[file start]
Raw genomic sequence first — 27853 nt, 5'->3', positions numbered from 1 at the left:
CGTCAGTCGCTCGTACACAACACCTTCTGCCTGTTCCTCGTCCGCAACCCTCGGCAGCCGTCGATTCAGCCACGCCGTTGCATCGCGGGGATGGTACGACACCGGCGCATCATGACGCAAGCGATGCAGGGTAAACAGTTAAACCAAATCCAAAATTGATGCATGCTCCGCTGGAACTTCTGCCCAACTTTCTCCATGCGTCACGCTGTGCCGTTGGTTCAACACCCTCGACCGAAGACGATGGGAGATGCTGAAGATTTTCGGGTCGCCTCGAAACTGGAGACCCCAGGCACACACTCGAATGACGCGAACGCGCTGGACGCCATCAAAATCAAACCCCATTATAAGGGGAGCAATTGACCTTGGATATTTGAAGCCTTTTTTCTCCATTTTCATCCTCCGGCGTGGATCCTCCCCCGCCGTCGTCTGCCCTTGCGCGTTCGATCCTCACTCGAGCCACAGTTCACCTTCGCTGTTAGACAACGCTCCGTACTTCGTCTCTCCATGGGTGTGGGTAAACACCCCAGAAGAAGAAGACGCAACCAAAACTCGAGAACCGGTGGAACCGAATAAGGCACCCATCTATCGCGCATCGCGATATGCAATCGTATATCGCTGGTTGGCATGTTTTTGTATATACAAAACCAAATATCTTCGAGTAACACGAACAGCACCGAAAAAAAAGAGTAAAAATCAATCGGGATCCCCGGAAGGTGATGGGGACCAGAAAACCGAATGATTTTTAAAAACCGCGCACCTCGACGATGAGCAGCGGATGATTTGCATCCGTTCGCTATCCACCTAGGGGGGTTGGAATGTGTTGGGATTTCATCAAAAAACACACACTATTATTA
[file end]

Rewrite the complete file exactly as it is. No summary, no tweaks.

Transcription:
Raw genomic sequence first — 27853 nt, 5'->3', positions numbered from 1 at the left:
CGTCAGTCGCTCGTACACAACACCTTCTGCCTGTTCCTCGTCCGCAACCCTCGGCAGCCGTCGATTCAGCCACGCCGTTGCATCGCGGGGATGGTACGACACCGGCGCATCATGACGCAAGCGATGCAGGGTAAACAGTTAAACCAAATCCAAAATTGATGCATGCTCCGCTGGAACTTCTGCCCAACTTTCTCCATGCGTCACGCTGTGCCGTTGGTTCAACACCCTCGACCGAAGACGATGGGAGATGCTGAAGATTTTCGGGTCGCCTCGAAACTGGAGACCCCAGGCACACACTCGAATGACGCGAACGCGCTGGACGCCATCAAAATCAAACCCCATTATAAGGGGAGCAATTGACCTTGGATATTTGAAGCCTTTTTTCTCCATTTTCATCCTCCGGCGTGGATCCTCCCCCGCCGTCGTCTGCCCTTGCGCGTTCGATCCTCACTCGAGCCACAGTTCACCTTCGCTGTTAGACAACGCTCCGTACTTCGTCTCTCCATGGGTGTGGGTAAACACCCCAGAAGAAGAAGACGCAACCAAAACTCGAGAACCGGTGGAACCGAATAAGGCACCCATCTATCGCGCATCGCGATATGCAATCGTATATCGCTGGTTGGCATGTTTTTGTATATACAAAACCAAATATCTTCGAGTAACACGAACAGCACCGAAAAAAAAGAGTAAAAATCAATCGGGATCCCCGGAAGGTGATGGGGACCAGAAAACCGAATGATTTTTAAAAACCGCGCACCTCGACGATGAGCAGCGGATGATTTGCATCCGTTCGCTATCCACCTAGGGGGGTTGGAATGTGTTGGGATTTCATCAAAAAACACACACTATTATTA